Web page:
Load of hassle
WHY IS IT that software houses charge £15.00 for products and then present them on sub-standard cassettes?
Take The Hobbit. I've heard it's very good and I'm already on my second copy. I've one tip for adventurers; type LOAD etc and then press play - a message will appear on the screen, no prizes for guessing what it is. I'd like to progress further than 'Tape loading error' but it is not to be.
It is possible to present programs on reliable tape - I've bought numerous cheapies and never experienced difficulty. The above fact also points away from unreliable equipment.
I must say here that I've had no trouble exchanging tapes but why should I have to put up with the hassle? If other people experience difficulty they should boycott the companies involved. You'll never catch me purchasing another Melbourne House product.
Until the bigger companies pull their fingers our perhaps we should support only the 'small boys' in the industry - after all, they can't afford to alienate the consumer.
I bet the lads and lasses at Melbourne House are having sleepless nights already.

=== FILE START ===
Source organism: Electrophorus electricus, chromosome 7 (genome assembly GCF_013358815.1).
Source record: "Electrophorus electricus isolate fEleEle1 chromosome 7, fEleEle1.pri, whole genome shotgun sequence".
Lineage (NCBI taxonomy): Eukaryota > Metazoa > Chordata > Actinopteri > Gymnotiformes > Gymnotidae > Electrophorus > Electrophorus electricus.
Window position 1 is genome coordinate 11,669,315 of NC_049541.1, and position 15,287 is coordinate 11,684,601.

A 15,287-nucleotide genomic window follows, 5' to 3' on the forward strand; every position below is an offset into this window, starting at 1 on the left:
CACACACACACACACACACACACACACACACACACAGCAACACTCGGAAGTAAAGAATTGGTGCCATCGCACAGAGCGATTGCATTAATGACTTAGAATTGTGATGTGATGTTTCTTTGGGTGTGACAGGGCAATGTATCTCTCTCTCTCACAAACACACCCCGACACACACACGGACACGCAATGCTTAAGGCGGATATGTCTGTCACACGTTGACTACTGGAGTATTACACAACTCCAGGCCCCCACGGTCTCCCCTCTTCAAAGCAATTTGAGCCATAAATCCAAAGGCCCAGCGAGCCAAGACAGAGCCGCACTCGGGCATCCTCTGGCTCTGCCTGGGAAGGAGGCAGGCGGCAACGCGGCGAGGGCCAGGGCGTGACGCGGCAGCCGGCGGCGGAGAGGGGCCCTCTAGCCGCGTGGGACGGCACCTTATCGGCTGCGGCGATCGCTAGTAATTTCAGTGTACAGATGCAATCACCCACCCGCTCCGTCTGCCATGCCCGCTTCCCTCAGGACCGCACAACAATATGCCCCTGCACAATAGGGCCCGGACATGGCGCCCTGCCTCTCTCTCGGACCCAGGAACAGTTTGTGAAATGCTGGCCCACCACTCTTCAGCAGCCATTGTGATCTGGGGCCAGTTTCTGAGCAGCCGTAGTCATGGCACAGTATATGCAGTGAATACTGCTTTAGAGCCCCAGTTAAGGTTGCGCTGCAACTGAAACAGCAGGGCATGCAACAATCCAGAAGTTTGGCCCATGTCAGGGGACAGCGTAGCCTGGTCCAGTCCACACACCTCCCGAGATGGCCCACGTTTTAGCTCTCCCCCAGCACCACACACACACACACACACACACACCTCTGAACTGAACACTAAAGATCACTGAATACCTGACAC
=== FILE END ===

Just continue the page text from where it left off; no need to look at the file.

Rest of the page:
Despite what you say, your problems are much more likely to stem from a particularly cantankerous tape recorder than inferior cassettes. The odd half-dozen users have been able to load and play The Hobbit, so we've heard. John Gilbert did, anyway.
You'll never believe this
I BOUGHT a 48K Spectrum a few months ago and at the same time ordered another Spectrum magazine regularly.
I tried programming from this mag to no avail, and on asking a fellow owner I found out that the mag does not cater for us amateur users when it comes to programming UDGs.
I bought a couple of issues of Sinclair User and found some graphics instructions for the listings. I typed in Bomber Boris - May, 1985 - and it loaded first time!
Hold the front page! Someone has actually got one of our listings to work. Chris Bourne must be slipping.
Jumbo-lovers fly off handle
MAY I SUGGEST you submit some of your reviewers to bench-test and service. The May review of 747 Flight Simulator was an insult to those readers who, like me, bought a copy of 747, read the manual with attention and proceeded to an enjoyable piece of computer-assisted learning.
C R Oswin
For accuracy and entertainment most consumers would get better value from Psion's Flight Simulator or Digital Integration's Fighter Pilot. Those who want to get into a pedestrian jumbo will enjoy 747, but I fear they're in the minority. Chris Bourne.
Extra feature with Easyedit
WITH reference to my utility program Easyedit in the June Issue. One useful feature omitted from the article is that the routine can be switched off by typing #X. Provided that RAMTOP has not been changed and that data has not POKEd or LOADed the space occupied by the program then Easyedit can be restarted by typing RANDOMIZE USR 60702.
Where to put your POKEs